The PCI Security Council on April 15, released clarification on DSS requirement 6.6.
Requirement 6.6 states that all web facing applications are protected against known attacks by having a code review or installing an application-layer firewall (WAP) in front of the web application.
I am of the opinion that the clarification document for requirement 6.6 still does not address the issue adequately, and leaves mis-interpretations about code review and WAP.
Let’s start off with observation #1.
From the Information Supplement: Requirement 6.6 Code Reviews and Application Firewalls Clarified document:
“Manual reviews/assessments may be performed by a qualified internal resource or aqualified third party. In all cases, the individual(s) must have the proper skills andexperience to understand the source code and/or web application, know how to evaluate each for vulnerabilities, and understand the findings. Similarly, individuals using automated tools must have the skills and knowledge to properly configure the tool andtest environment, use the tool, and evaluate the results. If internal resources are being used, they should be organizationally separate from the management of the application being tested. For example, the team writing the software should not perform the final review or assessment and verify the code is secure.”
What qualifies a qualified internal resource? Does the QSA qualify this internal resource?
There currently is no standard certification in our industry for code review, and in my experience, very few organizations have any staff that could perform adequate code review if the focus is on identifying security relevant issues.
Scenario 1: Development team uses someone from the IT/QA group to run a web application vulnerability scanner against their web application.
Does this meet Requirement 6.6?
Web application vulnerability scanners do not find all vulnerabilities, in addition, they throw out a lot of false positives.. Here at Neohapsis we have seen that and so have others, Rolling review: Web Application Scanners.
“Ultimately, you can’t automate your way to secure software–any combination of analysis tools is only as effective as the security knowledge of the user. As Michael Howard, co-author of Writing Secure Code (Microsoft Press, 2002) and one of the lead architects of Microsoft’s current security posture, put it in his blog: “Not-so-knowledgeable-developer + great tools = marginally more secure code.”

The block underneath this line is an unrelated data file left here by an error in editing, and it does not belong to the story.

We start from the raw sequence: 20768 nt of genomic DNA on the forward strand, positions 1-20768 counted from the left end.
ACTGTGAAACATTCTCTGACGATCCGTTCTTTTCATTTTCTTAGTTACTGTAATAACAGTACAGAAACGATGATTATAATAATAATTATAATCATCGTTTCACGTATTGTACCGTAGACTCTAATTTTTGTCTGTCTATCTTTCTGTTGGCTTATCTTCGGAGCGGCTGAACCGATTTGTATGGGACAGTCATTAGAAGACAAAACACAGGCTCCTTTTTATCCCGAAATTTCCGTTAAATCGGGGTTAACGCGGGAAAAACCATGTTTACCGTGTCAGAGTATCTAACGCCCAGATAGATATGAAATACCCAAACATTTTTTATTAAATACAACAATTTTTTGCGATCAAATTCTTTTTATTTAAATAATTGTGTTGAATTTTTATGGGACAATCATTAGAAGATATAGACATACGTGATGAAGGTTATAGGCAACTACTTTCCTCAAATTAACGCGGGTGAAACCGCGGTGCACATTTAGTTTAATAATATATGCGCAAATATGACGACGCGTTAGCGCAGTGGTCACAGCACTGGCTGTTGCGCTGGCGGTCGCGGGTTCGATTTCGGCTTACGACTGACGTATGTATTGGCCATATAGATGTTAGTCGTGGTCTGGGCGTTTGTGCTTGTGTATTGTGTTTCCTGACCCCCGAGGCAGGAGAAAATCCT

We recommend taking advantage of documented processes, including Microsoft’s SDL (Security Development Lifecycle), The Open Web Application Security Project’s CLASP (Comprehensive Lightweight Application Security Process) and general techniques available at the National Cyber Security Division’s “Build Security In” portal (“Automated Code Scanners.” Network Computing Magazine, April 16, 2006).
Web application vulnerability scanners should be used as a tool in conjunction with a full code review.
Observation #2: Option #2 in Requirement 6.6.
I find this to be the band-aid approach to passing 6.6. Web application firewalls, WAF, should be used as an additional layer of security, not a band-aid and avoiding code reviews. Would we consider an IDS or a firewall to be the resolution to running unnecessary services on a system, or a solution to avoid us from hardening or configuring systems to best practice of vendor recommended guidelines? Similarly, WAF’s are another step in the principle of Defense-in-Depth (DiD), but are in no means a solution to securing an application.
There needs to be a balance found with Requirement 6.6 to include source code review, using a web application vulnerability scanner as a tool, and a WAP for it to be taken seriously. There are ways to do this. If an organization implements a solid SDL process, you only need to do sample source code review during the development phase, since a lot of the initial threats were identified during the threat analysis phase. Also, you have secure coding practices and modules that already address a lot of issues such as poor input validation etc. If one is looking to spend less time on finding security issues after a production / environment has to be deployed, one has to look at security right from the start. This holds true when you are building out a security network or DMZ, and also holds true when it comes to the design and development of an application.
The bottom line is that the clarification does not really help out overall.
PCI or not, a proper SDLC implementation and process, developers going through secure code training, and having a proper set of tools will lead to a more secure application.